There are various ways to do it. Kaushal's way can be made a good bit more efficient, with:
(while (not (eobp))
(let ((line (buffer-substring (point)
(progn (forward-line 1) (point)))))
But in Emacs it is much more customary to work on the buffer rather than on strings. So rather than ...
Use cl-map, instead:
(cl-map 'vector #'1+ [1 2 3 4])
A little extra background: cl-map is the Common Lisp map function that generalizes to sequence types:
(cl-map 'vector #'1+ '[1 2 3 4]) ;; ==> [2 3 4 5]
(cl-map 'list #'1+ '(1 2 3 4)) ;; ==> (2 3 4 5)
(cl-map 'string #'upcase "abc") ;; ==> "ABC"
It can also convert between sequence types (eg,...
This would probably depend on a situation. In general, if I need to tie a number of values with a number of names, I'd use a hash-table, but if I have to use a property list, I'd use cl-loop. Below are some examples:
(cl-loop for (key value) on '(:prop1 a :prop2 b :prop3 c) by 'cddr
;;; (a b c)
And if you have a data-structure you ...
If you're happy using dash.el you can use -each and destructuring -let:
(-let [(author . name) it]
(git-clone author name)))
Alternatively, you can use -lambda from dash.el to create an anonymous function with destructuring:
(-lambda ((author . name)) (git-clone author name))
You can create an anonymous lambda function to take each element of your list and apply your function to it.
(defvar packages '(("auto-complete" . "auto-complete")
("defunkt" . "markdown-mode")))
(defun toy-fnx (author name)
(message "Package %s by author %s" name author)
(mapcar (lambda (...
It's really a function, which means add 1. you can try below example:
ELISP> (1+ 3)
4 (#o4, #x4, ?\C-d)
The implementation is at data.c:
DEFUN ("1+", Fadd1, Sadd1, 1, 1, 0,
doc: /* Return NUMBER plus one. NUMBER may be a number or a marker.
Markers are converted to integers. */)
(register Lisp_Object number)
You will likely get various loop and iteration answers. AFAIK, there is no idiomatic way to do this. I don't even think it's very common to want to accumulate only the property values (not associating them with the properties).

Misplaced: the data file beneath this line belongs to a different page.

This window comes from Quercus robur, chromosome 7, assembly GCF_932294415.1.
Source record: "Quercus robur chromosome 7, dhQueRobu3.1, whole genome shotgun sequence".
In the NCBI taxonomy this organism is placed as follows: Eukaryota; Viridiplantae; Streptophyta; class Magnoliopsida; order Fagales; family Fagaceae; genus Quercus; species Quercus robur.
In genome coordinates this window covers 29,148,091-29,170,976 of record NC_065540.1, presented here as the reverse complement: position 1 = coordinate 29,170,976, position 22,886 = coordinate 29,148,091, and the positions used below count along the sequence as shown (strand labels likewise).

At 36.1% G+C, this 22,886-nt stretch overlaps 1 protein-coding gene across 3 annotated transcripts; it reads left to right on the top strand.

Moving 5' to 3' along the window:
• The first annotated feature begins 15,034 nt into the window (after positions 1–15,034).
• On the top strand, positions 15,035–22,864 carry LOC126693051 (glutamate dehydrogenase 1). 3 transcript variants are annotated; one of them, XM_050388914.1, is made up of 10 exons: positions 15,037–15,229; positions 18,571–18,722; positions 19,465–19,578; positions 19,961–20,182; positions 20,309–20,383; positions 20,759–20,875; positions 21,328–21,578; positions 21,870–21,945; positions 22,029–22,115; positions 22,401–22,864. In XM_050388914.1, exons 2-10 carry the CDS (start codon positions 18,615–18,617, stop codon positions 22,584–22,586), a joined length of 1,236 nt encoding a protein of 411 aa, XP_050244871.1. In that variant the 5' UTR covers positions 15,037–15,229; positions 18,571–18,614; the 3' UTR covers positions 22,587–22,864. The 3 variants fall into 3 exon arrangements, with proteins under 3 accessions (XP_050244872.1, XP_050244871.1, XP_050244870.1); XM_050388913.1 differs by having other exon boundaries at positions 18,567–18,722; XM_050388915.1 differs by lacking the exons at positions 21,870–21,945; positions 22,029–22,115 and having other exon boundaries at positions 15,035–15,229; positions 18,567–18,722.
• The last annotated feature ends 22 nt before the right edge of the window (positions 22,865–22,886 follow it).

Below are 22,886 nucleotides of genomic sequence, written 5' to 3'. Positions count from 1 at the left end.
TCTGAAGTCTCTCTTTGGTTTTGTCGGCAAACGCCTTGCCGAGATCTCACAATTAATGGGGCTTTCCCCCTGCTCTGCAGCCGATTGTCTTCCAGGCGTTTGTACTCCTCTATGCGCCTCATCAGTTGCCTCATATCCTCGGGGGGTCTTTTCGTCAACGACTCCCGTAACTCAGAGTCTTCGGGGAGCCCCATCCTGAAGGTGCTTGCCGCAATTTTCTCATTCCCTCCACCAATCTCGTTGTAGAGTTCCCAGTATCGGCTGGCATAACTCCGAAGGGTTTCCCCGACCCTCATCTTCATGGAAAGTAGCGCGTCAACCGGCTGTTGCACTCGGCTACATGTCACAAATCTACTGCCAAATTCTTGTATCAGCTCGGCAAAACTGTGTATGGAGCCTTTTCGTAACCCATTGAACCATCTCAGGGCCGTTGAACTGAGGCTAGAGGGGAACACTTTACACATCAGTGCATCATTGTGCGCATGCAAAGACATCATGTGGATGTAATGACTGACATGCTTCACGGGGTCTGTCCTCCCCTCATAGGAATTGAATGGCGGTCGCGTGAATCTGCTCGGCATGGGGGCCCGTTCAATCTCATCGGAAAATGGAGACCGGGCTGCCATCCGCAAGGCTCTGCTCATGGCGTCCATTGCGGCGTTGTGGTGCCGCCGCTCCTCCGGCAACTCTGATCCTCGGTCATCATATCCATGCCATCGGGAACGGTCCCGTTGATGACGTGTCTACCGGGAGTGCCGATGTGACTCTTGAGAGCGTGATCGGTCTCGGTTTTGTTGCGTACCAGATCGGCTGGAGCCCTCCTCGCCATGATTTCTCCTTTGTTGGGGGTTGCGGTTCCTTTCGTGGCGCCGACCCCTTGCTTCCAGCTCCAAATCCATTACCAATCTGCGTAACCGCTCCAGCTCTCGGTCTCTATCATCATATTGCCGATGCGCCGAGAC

Here is one simple way to do it:
(defun prop-values (plist)
(let ((pl (cdr plist))
I don't know of any idiomatic way but I came up with this:
(defun my/walk-line-by-line ()
"Process each line in the buffer one by one."
(while (not (eobp))
(let* ((lb (line-beginning-position))
(ln (buffer-substring-no-properties lb ...
With Emacs from the current Git HEAD which will become Emacs 25, you can do the
following, i.e., turn the plist into an alist easily with the new
seq-partition function, and then process the alist entries using standard
(let* ((my-plist (list :a 1 :b 2 :c 3 :more (list 4 5 6)))
(my-alist (seq-partition my-plist 2))
The two built-in "zip-with" functions:
seq-mapn from seq.el (Emacs ≥ 25.1)
cl-mapcar from cl-lib.el (Emacs ≥ 24.3; was mapcar* in cl.el before that)
and the most prominent third-party one:
-zip-with from dash.el (Dash ≥ 1.1.0)
all share the limitation you describe:
all the map functions seem to quit at the shortest list
The philosophical ...
I think the following is as idiomatic as it can get:
(dolist (line (split-string (buffer-string) "\n"))
... process line here ...
EDIT: Here is another solution with loop in place of dolist, and which also classifies the lines according to whether or not they match your regular expression:
(loop for line in (split-string (buffer-string) &...
Taken literally, your sample line would translate to the following:
(define-key evil-normal-state-map (kbd "<tab>") (kbd ">>"))